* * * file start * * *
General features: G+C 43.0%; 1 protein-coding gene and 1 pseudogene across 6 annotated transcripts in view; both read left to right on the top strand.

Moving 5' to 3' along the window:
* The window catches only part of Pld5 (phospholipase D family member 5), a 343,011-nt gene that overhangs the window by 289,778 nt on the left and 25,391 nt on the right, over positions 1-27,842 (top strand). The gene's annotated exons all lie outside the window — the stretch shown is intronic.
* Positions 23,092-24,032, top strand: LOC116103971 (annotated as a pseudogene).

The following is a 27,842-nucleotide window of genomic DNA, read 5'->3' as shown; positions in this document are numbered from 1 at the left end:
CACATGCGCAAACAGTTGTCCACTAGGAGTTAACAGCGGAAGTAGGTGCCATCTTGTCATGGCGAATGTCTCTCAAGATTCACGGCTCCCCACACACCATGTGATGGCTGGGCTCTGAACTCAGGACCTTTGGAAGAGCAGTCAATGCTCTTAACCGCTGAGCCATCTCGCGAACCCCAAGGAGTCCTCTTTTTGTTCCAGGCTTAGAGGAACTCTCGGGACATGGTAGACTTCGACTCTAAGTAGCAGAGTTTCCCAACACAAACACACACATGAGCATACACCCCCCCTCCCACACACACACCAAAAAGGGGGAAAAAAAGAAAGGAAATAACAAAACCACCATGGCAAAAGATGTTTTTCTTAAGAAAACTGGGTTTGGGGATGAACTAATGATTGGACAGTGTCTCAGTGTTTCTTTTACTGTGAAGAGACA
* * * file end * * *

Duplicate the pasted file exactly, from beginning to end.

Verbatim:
General features: G+C 43.0%; 1 protein-coding gene and 1 pseudogene across 6 annotated transcripts in view; both read left to right on the top strand.

Moving 5' to 3' along the window:
* The window catches only part of Pld5 (phospholipase D family member 5), a 343,011-nt gene that overhangs the window by 289,778 nt on the left and 25,391 nt on the right, over positions 1-27,842 (top strand). The gene's annotated exons all lie outside the window — the stretch shown is intronic.
* Positions 23,092-24,032, top strand: LOC116103971 (annotated as a pseudogene).

The following is a 27,842-nucleotide window of genomic DNA, read 5'->3' as shown; positions in this document are numbered from 1 at the left end:
CACATGCGCAAACAGTTGTCCACTAGGAGTTAACAGCGGAAGTAGGTGCCATCTTGTCATGGCGAATGTCTCTCAAGATTCACGGCTCCCCACACACCATGTGATGGCTGGGCTCTGAACTCAGGACCTTTGGAAGAGCAGTCAATGCTCTTAACCGCTGAGCCATCTCGCGAACCCCAAGGAGTCCTCTTTTTGTTCCAGGCTTAGAGGAACTCTCGGGACATGGTAGACTTCGACTCTAAGTAGCAGAGTTTCCCAACACAAACACACACATGAGCATACACCCCCCCTCCCACACACACACCAAAAAGGGGGAAAAAAAGAAAGGAAATAACAAAACCACCATGGCAAAAGATGTTTTTCTTAAGAAAACTGGGTTTGGGGATGAACTAATGATTGGACAGTGTCTCAGTGTTTCTTTTACTGTGAAGAGACA